France condemned for Mitterrand book ban

19th May 2004, Comments 0 comments

STRASBOURG, May 18 (AFP) - The European Court of Human Rights on Tuesday condemned France for banning the publication in 1996 of a book about former president Francois Mitterrand's efforts to conceal his battle with cancer.

STRASBOURG, May 18 (AFP) - The European Court of Human Rights on Tuesday condemned France for banning the publication in 1996 of a book about former president Francois Mitterrand's efforts to conceal his battle with cancer.

In "Le Grand Secret" (The Big Secret), Mitterrand's former private physician Claude Gubler revealed the former Socialist leader had lied about his health for years, hinting he was unable to perform his duties by the end of his second term.

The book, which sparked debate in France about the public's right to know if the head of state suffered from serious illnesses, was released just a week after Mitterrand's death in January 1996.

It was removed from store shelves after just one day on the market when a Paris court granted an emergency request from the family of the former president, who ruled from 1981 until 1994.

Nine months later, a full Paris court confirmed the interim ruling on the merits, saying Gubler had violated doctor-patient confidentiality by revealing details about Mitterrand's condition and ordering him to pay a fine.

The European court ruled the interim ban was valid, saying: "On a date so close in time to the president's death, the distribution of a book which, in breach of the rules of medical secrecy, presented him as having knowingly lied to the French people could only have deepened his family's grief."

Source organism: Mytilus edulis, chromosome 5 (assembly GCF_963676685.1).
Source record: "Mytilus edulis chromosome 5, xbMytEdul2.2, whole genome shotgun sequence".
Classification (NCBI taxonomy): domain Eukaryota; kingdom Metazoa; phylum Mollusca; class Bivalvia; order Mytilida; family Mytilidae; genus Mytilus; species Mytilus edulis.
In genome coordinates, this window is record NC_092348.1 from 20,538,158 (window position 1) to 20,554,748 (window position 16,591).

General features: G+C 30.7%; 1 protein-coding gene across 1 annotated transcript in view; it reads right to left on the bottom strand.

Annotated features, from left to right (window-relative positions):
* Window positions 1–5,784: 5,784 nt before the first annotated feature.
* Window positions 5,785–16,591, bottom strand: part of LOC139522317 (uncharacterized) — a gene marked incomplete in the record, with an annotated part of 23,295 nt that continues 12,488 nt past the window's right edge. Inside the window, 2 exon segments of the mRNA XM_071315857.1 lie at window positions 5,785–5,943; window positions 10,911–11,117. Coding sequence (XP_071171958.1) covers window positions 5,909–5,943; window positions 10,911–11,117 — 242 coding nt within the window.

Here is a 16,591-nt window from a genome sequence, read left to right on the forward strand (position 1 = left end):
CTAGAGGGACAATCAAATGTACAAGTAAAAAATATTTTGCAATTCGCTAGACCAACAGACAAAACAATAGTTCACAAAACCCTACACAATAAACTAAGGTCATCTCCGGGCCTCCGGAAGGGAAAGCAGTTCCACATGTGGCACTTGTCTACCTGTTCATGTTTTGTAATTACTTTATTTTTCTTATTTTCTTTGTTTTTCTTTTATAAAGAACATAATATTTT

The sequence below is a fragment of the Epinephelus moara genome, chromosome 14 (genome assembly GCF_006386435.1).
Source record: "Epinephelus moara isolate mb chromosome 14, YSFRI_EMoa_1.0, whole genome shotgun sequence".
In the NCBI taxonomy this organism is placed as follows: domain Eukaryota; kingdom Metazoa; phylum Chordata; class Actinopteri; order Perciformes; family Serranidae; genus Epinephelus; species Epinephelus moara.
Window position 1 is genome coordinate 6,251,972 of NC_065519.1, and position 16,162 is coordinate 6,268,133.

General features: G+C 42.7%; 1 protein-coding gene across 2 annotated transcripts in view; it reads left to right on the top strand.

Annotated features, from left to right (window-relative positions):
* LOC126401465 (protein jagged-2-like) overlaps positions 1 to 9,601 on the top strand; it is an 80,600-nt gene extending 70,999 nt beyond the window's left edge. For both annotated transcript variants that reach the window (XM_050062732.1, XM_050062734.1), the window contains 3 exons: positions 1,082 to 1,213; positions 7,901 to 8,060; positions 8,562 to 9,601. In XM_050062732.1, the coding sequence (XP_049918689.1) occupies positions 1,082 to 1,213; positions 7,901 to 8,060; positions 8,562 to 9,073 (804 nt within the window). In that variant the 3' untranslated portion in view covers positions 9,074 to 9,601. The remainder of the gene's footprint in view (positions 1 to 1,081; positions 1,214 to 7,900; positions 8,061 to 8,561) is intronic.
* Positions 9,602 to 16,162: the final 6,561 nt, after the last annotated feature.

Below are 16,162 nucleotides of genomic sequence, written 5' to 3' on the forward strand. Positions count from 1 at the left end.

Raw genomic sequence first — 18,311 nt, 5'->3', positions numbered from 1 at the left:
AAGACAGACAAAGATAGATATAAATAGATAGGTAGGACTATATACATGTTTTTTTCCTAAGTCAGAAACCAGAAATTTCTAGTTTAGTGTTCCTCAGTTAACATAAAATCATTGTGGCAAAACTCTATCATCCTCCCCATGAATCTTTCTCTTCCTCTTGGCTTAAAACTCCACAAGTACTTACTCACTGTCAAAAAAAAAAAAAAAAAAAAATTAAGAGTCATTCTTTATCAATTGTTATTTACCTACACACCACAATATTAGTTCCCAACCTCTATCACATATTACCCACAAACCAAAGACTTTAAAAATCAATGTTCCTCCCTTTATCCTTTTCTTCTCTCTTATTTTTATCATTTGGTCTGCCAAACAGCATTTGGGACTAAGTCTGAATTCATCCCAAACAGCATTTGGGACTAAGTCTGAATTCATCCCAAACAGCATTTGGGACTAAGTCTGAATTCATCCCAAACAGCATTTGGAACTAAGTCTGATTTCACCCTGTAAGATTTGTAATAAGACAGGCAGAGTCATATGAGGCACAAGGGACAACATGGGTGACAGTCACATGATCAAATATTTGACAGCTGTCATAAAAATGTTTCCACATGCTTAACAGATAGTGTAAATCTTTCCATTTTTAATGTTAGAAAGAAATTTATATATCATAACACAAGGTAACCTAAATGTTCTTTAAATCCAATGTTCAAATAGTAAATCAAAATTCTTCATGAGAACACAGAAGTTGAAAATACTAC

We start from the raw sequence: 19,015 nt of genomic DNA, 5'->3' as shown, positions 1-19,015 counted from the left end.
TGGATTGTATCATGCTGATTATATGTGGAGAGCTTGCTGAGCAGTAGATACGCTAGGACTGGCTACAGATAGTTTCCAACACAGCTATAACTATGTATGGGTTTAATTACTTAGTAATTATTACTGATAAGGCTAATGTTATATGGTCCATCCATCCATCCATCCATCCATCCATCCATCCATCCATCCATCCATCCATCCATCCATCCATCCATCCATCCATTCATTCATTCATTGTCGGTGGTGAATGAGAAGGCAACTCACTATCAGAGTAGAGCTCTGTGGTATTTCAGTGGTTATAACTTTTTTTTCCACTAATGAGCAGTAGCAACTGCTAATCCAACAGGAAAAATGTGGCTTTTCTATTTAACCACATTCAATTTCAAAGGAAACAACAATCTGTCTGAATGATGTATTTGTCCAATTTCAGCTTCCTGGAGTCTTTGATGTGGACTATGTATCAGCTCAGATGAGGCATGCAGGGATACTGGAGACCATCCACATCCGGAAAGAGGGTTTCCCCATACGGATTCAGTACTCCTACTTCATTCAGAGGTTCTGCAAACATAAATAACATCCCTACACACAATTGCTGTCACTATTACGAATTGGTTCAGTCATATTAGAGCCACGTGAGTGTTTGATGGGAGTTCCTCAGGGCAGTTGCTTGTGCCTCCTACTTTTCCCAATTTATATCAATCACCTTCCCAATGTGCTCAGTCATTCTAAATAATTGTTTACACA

But it rejected the confirmation of the ban nine months later, saying it "constituted interference" with the publisher Plon's right to freedom of expression in violation of the European Convention on Human Rights.

"By that time keeping the ban on distribution of 'Le Grand Secret' in force no longer met a 'pressing social need' and was therefore disproportionate," the court said, awarding Plon nearly EUR 26,500 (USD 31,700) in damages.

"Once medical confidentiality had been breached and the books author had been found to have committed criminal and disciplinary offenses, the passage of time had to be taken into account" by the French courts with respect to the legality of the ban, the court said.

The ruling, handed down by a "small panel" of seven judges, can be appealed by either France or the publishing house. The case would then be reviewed by a "Grand Chamber" panel of five judges.

Gubler, convicted in July 1996 of violating medical secrecy laws and handed a four-month suspended sentence, was struck from France's medical register in December 2000.

© AFP

Subject: French news

 

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